From Project Syndicate: The World of Ideas:

The Scientific Road to Copenhagen
Stephan Ramstorf

BERLIN – On June 10, 1859, six months before Charles Darwin published hisOrigin of Species , the physicist John Tyndall demonstrated a remarkable series of experiments at the Royal Institution in London. The meeting was chaired by Prince Albert. But neither he, nor Tyndall, nor anyone in their distinguished audience could possibly have anticipated the extent to which the experiments’ results would preoccupy the world 150 years later.

This month, thousands of people from all over the world, including many heads of state, will gather in Copenhagen to try to forge an agreement to drastically cut atmospheric emissions of an invisible, odorless gas: carbon dioxide.  Despite efforts by some leading countries to lower expectations ahead of the conference about what can and will be achieved, the meeting is still being called the most important conference since World War II.  And at the conference’s heart are the results of Tyndall’s experiments.

But the story starts even before Tyndall, with the French genius Joseph Fourier. An orphan who was educated by monks, Fourier was a professor at the age of 18, and became Napoleon’s governor in Egypt before returning to a career in science. In 1824, Fourier discovered why our planet’s climate is so warm – tens of degrees warmer than a simple calculation of its energy balance would suggest. The sun brings heat, and earth radiates heat back into space – but the numbers did not balance. Fourier realized that gases in our atmosphere trap heat. He called his discovery l’effet de serre – the greenhouse effect.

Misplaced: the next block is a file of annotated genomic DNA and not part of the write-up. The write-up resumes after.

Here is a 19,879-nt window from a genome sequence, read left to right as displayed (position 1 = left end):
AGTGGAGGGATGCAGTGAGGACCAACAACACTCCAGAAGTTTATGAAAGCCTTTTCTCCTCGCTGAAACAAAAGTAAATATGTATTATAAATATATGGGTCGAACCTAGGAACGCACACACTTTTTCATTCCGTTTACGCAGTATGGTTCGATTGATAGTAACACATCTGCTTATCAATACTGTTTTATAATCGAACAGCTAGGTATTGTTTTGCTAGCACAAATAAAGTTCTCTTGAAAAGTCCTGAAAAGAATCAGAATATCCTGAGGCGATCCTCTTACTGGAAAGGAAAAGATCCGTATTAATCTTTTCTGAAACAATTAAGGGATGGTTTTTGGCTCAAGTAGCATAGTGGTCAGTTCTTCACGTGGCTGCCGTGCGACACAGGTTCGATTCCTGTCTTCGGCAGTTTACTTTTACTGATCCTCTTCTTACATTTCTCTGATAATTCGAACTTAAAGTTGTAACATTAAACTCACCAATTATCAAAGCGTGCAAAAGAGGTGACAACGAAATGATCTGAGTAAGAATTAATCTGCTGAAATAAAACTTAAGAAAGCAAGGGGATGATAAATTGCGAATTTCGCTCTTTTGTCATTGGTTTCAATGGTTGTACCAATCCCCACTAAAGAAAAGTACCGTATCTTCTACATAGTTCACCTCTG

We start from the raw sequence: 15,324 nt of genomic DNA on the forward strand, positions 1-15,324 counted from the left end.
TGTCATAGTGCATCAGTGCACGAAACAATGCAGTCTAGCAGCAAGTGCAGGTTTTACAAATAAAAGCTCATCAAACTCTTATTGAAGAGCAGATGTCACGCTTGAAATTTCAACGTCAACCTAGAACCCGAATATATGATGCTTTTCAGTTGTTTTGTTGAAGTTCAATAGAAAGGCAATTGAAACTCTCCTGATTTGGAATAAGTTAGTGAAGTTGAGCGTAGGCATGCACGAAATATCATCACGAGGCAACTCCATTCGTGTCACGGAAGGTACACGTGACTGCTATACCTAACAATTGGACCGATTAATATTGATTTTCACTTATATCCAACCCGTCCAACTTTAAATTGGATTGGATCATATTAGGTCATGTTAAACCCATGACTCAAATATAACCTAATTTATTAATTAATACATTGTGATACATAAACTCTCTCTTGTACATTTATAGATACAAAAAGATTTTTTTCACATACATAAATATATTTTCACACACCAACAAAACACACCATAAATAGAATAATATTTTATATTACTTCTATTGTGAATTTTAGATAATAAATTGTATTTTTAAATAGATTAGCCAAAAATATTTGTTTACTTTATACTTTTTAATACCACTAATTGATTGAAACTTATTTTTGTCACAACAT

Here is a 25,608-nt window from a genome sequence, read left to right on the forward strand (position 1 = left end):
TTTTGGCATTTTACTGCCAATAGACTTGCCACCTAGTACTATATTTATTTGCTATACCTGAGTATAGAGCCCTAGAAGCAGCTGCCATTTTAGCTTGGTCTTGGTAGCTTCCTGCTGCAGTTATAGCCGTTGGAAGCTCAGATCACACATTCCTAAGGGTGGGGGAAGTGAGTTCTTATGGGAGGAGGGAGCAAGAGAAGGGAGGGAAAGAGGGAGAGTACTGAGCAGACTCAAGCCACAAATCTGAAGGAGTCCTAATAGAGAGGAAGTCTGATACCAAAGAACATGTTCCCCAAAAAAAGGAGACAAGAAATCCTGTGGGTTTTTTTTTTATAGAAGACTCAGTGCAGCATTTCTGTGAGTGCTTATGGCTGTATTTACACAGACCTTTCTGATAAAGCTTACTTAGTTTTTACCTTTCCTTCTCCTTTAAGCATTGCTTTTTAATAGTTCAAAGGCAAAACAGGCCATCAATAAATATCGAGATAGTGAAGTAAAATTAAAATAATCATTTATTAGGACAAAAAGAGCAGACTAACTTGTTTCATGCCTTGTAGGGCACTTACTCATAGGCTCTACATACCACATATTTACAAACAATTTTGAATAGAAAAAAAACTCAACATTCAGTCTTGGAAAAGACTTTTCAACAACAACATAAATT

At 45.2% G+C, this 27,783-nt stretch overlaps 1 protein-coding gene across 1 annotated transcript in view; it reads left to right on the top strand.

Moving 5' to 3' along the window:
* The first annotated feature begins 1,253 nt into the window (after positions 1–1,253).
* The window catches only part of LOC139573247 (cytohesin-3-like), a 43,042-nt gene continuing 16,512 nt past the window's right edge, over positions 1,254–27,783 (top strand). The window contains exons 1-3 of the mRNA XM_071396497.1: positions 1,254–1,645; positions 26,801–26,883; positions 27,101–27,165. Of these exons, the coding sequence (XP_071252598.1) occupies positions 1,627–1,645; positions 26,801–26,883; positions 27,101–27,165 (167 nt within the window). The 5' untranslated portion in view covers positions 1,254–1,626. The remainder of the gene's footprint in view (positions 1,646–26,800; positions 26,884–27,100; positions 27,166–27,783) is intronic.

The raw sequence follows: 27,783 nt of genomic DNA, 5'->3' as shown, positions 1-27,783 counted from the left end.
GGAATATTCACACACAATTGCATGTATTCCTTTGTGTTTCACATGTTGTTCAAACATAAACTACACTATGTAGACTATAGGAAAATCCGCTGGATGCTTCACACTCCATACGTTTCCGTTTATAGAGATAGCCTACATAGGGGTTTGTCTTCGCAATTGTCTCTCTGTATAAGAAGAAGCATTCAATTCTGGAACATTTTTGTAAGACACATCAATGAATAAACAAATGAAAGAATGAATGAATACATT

Read the rest of the piece here.

From the radio program Science Spin (Dubline City FM 103.2 FM):

Can incineration provide the answer to our waste disposal problems? Jackie Keaney of Indaver Ireland, and Ollan Herr, of the Zero Waste Alliance go head to head on the issue. Plate Tectonics is the concept up for explanation and discussion this week, with the help of John Gamble, Professor of Geology at University College Cork. This week we profile the life and scientific legacy of Carlow-born John Tyndall, in conversation with Roger Whatmore, Chief Executive Officer with the Tyndall National Institute, which was named in Tyndall’s honour.

Listen to the half-hour program here.

Published in: on December 3, 2009 at 9:09 am  Leave a Comment  
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Scientific American: Carbon Dioxide and Climate

Scientific American online has up an article from July 1959 about the role of carbon dioxide in climate change. Of course, Tyndall is mentioned in this article as having stated the theory in 1861:

Even the carbon dioxide theory is not new; the basic idea was first precisely stated in 1861 by the noted British physicist John Tyndall. He attributed climatic temperature-changes to variations in the amount of carbon dioxide in the atmosphere.

The article links to a video on SciAm’s blog 60-Second Science about “A history of the climate change conspiracy,” featuring historian of science Naomi Oreskes:

Published in: on December 4, 2008 at 9:56 pm  Leave a Comment